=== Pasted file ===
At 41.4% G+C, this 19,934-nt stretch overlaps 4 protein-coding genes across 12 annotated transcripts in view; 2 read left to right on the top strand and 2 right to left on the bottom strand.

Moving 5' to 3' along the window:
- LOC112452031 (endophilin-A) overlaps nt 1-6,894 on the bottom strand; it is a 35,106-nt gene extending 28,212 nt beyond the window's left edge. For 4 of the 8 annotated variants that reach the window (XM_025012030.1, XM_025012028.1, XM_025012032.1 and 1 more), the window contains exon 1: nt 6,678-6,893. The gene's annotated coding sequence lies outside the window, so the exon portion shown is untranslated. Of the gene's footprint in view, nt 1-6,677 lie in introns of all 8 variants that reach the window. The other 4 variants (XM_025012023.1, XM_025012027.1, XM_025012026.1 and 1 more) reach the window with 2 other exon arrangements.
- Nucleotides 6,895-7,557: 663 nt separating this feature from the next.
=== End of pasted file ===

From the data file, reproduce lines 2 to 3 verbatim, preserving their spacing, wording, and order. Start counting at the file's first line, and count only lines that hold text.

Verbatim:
Moving 5' to 3' along the window:
- LOC112452031 (endophilin-A) overlaps nt 1-6,894 on the bottom strand; it is a 35,106-nt gene extending 28,212 nt beyond the window's left edge. For 4 of the 8 annotated variants that reach the window (XM_025012030.1, XM_025012028.1, XM_025012032.1 and 1 more), the window contains exon 1: nt 6,678-6,893. The gene's annotated coding sequence lies outside the window, so the exon portion shown is untranslated. Of the gene's footprint in view, nt 1-6,677 lie in introns of all 8 variants that reach the window. The other 4 variants (XM_025012023.1, XM_025012027.1, XM_025012026.1 and 1 more) reach the window with 2 other exon arrangements.